“Her legs are a lot shorter than mine and I kept turning around to make sure she was there, but I was walking a lot faster than she was,” said Mr. Poorman, now 33. “At one point, I looked back, and she just wasn’t there. I was pretty shook.”
Her version of the story tells another tale. “We were having very different times,” she said. “He was like, ‘I let this girl go alone in the woods and she’s dead,’ and I was like, ‘It’s a beautiful day in the woods.’”
After they reunited, the two shared a first kiss. “It organically turned into what you might call a first date,” Mr. Poorman said.
A few months later, when he flew to New York to have Thanksgiving with his parents, who live in Bronxville, N.Y., the two had a proper first date.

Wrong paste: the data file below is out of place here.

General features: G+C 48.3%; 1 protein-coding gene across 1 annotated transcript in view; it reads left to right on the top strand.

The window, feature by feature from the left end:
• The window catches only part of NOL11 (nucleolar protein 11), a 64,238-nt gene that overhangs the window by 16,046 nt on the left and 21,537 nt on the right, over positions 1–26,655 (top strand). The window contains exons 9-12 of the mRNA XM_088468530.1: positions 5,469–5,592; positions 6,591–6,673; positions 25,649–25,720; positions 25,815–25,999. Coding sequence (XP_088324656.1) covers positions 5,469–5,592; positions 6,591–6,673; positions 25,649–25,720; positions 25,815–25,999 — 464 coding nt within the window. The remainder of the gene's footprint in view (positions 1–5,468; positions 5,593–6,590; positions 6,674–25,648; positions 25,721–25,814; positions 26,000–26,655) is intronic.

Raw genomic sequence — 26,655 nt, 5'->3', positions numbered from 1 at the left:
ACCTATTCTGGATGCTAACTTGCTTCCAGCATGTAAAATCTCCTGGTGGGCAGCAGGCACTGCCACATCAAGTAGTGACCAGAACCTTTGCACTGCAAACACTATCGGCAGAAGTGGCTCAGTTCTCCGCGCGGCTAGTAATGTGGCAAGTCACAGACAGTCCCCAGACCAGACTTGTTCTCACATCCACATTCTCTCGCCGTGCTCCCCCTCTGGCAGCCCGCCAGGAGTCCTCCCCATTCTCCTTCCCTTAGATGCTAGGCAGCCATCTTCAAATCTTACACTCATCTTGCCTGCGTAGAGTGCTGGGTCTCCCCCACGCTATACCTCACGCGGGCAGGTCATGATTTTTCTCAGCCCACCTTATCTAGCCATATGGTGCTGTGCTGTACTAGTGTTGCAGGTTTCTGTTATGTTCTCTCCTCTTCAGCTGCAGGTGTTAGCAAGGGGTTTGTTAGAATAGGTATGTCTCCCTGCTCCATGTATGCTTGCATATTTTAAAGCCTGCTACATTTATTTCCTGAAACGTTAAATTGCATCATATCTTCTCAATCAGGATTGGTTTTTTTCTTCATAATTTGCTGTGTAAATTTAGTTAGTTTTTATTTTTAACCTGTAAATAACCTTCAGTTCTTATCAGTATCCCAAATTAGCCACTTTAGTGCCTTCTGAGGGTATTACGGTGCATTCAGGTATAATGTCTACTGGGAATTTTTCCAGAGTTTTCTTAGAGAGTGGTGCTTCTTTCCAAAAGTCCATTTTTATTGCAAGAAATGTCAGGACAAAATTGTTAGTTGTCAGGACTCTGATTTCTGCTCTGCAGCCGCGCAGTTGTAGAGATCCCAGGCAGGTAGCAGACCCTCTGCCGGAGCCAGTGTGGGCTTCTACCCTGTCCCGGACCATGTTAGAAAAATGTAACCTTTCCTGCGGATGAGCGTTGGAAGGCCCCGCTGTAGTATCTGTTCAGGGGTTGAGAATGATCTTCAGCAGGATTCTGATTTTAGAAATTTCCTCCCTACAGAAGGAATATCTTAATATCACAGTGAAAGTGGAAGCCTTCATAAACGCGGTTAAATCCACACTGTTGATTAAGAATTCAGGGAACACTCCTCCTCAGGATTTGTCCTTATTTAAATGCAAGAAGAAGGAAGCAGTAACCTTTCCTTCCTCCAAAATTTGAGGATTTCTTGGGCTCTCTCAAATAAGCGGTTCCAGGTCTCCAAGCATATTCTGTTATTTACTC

By Christmas, when he again flew home for the holidays, Ms. Chopra was falling in love. A few months later, on a ski trip together in Colorado, she realized that this was it for her. “He’s goofy and funny and loves adventure as much as I do,” she said.
Mr. Poorman had an epiphany at about the same time. “It’s scary to be dating or trying to date someone long distance, but I remember talking to a friend and they were like, ‘If you actually care about her, screw all the details,’” he said.
On July 24, at the Greentree Country Club in New Rochelle, N.Y., the two were married before around 270 guests in a ceremony that combined both Christian and Hindu elements. The Rev. Samuel T. Clover, a minister of the Reformed Church in America, officiated, with Pandit Arun Dwivedi, a Hindu priest, taking part in the event, which was originally planned for 2020 but was postponed because of the coronavirus.